Bring Down Marestail!

Specialist suggests options for dealing with tough weed.

Published on: Apr 7, 2011

Call it horseweed or call it marestail. In the end the result is the same. It's a pesky weed that's made noise in soybeans, particularly no-till soybeans, over the past several seasons. And while resistance to glyphosate is documented, it's tough to know without further follow-up where marestail escaped because of resistance vs. where it escaped because herbicides weren't applied or timed properly.

That's how Glenn Nice, Purdue University weed control specialist, sums up the situation with marestail in Indiana in 2011. This winter the most calls to Nice and co-workers Bill Johnson, Tom Jordan and Tom Bauman about possible glyphosate-resistant marestail have come from farmers working between Interstate 70 to the south and Interstate 80 to the north. However, that doesn't mean it's not a problem in other places.

What's at stake if you let marestail control slip and allow the weed to get a foothold is considerable yield loss, Nice observes. In one experiment, Ohio State University tested three treatments: burndown fails to work; burndown works but no residual herbicide was applied; and burndown works and a residual herbicide was applied. Soybean yields were 51, 57 and 65 bushels per acre, respectively. At $12 per bushel, a 14 bushel shift amounts to $168 per acre. There's obviously incentive to pay attention to marestail, and invest in control when necessary.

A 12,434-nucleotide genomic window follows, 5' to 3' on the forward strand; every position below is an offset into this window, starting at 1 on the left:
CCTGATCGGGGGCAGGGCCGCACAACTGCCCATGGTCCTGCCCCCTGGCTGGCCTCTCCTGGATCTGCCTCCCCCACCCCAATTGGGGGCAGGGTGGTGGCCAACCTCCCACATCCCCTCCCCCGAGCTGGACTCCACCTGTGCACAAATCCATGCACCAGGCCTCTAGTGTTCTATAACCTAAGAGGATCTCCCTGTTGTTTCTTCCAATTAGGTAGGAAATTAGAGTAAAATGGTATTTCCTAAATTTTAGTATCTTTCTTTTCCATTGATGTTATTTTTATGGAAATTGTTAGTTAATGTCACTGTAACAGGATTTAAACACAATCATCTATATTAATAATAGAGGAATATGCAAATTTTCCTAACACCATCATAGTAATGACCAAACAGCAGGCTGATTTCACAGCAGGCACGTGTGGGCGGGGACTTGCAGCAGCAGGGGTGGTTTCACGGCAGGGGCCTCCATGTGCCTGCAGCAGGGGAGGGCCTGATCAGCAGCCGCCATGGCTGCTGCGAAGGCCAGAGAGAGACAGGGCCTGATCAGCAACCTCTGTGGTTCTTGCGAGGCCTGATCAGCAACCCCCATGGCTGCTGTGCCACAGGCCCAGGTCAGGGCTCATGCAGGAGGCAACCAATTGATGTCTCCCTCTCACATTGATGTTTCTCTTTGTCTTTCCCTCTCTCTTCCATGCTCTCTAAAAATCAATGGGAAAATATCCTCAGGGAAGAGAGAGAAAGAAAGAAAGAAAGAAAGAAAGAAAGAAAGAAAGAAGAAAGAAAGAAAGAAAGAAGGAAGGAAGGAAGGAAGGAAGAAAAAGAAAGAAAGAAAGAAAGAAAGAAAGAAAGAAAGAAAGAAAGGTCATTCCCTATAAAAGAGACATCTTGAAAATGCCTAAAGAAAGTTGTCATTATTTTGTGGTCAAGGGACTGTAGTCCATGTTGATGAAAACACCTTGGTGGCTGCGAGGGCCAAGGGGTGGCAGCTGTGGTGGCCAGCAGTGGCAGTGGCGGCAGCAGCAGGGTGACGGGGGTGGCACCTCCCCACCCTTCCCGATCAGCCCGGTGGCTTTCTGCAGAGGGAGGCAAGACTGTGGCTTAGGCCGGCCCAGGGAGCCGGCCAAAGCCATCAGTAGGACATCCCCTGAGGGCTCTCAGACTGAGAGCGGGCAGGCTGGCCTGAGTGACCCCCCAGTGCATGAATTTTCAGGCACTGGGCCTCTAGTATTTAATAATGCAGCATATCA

Those results suggest spring burndown is important. Options for corn, Nice says, include glyphosate at 1.5 pounds per acre active ingredient plus 2,4-D, or 2,4-D plus Gramoxone at three to four pints per acre plus metribuzin.

For soybeans, options are 2,4-D plus Canopy, 2,4-D plus Gramoxone at the same rate plus metribuzin, Expert or Sharpen plus glyphosate.

One secret is timing, Nice says. If you're applying a burndown, marestial plants shouldn't be more than four to six inches tall. That's a pretty small plant.

If you're going pre-emergence this spring for marestial, premixes with atrazine or atrazine in tank mixes will suppress or even control marestail in corn. In soybeans, options include Canopy DF/EX, Firstrate, AuthroityFirst, Gangster, Envive and Valor XLT. Be aware that Ohio State University weed scientists have identified marestail populations with multiple resistance to both glyphosate and ALS herbicides.

If you're going post for marestial in corn, any of the growth regulators herbicides labeled in corn should work, Nice says. That includes 2,4-D and dicamba. You can use Ignite with atrazine plus oil on Liberty Link corn.

For soybeans in postemergence applications, consider Firstrate or Classic with glyphosate. Be aware of the possibility of resistance to ALS herbicides as well as glyphosate that's been reported in Ohio. You could also use Ignite if marestails are small and you're applying over Liberty-Link soybeans.

For more information on marestial control, visit: www.btny.purdue.edu/weedscience/

The entire 2011 Weed Control Guide issued jointly by Purdue and OSU is available for $13.50. Or you can download portions of the Guide free from the Purdue Website.

To purchase the Guide, visit: http://estore.osu-extension.org/ or call 614-292-1607.